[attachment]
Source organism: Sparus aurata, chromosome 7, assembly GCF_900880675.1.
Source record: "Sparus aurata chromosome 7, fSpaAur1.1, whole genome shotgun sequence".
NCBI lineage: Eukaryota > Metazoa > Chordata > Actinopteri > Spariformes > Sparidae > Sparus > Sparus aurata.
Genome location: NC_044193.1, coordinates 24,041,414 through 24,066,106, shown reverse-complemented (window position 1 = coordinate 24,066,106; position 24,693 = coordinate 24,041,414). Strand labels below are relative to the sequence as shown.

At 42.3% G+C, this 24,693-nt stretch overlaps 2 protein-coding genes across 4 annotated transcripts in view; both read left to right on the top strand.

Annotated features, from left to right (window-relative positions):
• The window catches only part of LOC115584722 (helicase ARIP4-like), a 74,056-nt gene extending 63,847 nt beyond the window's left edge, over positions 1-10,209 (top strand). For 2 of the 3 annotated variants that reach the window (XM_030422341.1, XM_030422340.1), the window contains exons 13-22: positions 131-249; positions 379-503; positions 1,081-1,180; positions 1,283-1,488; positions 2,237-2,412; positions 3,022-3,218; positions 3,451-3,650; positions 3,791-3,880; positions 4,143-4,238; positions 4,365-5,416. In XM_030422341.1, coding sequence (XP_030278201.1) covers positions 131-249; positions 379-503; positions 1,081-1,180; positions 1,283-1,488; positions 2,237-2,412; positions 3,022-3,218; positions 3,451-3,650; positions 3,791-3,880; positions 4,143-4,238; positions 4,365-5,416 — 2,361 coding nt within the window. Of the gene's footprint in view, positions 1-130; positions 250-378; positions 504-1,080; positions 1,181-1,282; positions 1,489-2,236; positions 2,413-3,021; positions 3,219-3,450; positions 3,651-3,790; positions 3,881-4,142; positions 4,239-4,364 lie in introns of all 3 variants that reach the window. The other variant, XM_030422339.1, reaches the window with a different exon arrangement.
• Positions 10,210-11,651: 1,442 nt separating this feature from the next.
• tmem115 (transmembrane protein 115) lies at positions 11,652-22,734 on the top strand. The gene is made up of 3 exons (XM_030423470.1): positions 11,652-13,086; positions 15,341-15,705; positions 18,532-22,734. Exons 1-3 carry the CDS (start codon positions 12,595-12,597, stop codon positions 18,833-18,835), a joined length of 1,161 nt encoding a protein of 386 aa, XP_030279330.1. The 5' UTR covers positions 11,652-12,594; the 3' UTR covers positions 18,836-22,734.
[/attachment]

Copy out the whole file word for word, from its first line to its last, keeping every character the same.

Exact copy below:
Source organism: Sparus aurata, chromosome 7, assembly GCF_900880675.1.
Source record: "Sparus aurata chromosome 7, fSpaAur1.1, whole genome shotgun sequence".
NCBI lineage: Eukaryota > Metazoa > Chordata > Actinopteri > Spariformes > Sparidae > Sparus > Sparus aurata.
Genome location: NC_044193.1, coordinates 24,041,414 through 24,066,106, shown reverse-complemented (window position 1 = coordinate 24,066,106; position 24,693 = coordinate 24,041,414). Strand labels below are relative to the sequence as shown.

At 42.3% G+C, this 24,693-nt stretch overlaps 2 protein-coding genes across 4 annotated transcripts in view; both read left to right on the top strand.

Annotated features, from left to right (window-relative positions):
• The window catches only part of LOC115584722 (helicase ARIP4-like), a 74,056-nt gene extending 63,847 nt beyond the window's left edge, over positions 1-10,209 (top strand). For 2 of the 3 annotated variants that reach the window (XM_030422341.1, XM_030422340.1), the window contains exons 13-22: positions 131-249; positions 379-503; positions 1,081-1,180; positions 1,283-1,488; positions 2,237-2,412; positions 3,022-3,218; positions 3,451-3,650; positions 3,791-3,880; positions 4,143-4,238; positions 4,365-5,416. In XM_030422341.1, coding sequence (XP_030278201.1) covers positions 131-249; positions 379-503; positions 1,081-1,180; positions 1,283-1,488; positions 2,237-2,412; positions 3,022-3,218; positions 3,451-3,650; positions 3,791-3,880; positions 4,143-4,238; positions 4,365-5,416 — 2,361 coding nt within the window. Of the gene's footprint in view, positions 1-130; positions 250-378; positions 504-1,080; positions 1,181-1,282; positions 1,489-2,236; positions 2,413-3,021; positions 3,219-3,450; positions 3,651-3,790; positions 3,881-4,142; positions 4,239-4,364 lie in introns of all 3 variants that reach the window. The other variant, XM_030422339.1, reaches the window with a different exon arrangement.
• Positions 10,210-11,651: 1,442 nt separating this feature from the next.
• tmem115 (transmembrane protein 115) lies at positions 11,652-22,734 on the top strand. The gene is made up of 3 exons (XM_030423470.1): positions 11,652-13,086; positions 15,341-15,705; positions 18,532-22,734. Exons 1-3 carry the CDS (start codon positions 12,595-12,597, stop codon positions 18,833-18,835), a joined length of 1,161 nt encoding a protein of 386 aa, XP_030279330.1. The 5' UTR covers positions 11,652-12,594; the 3' UTR covers positions 18,836-22,734.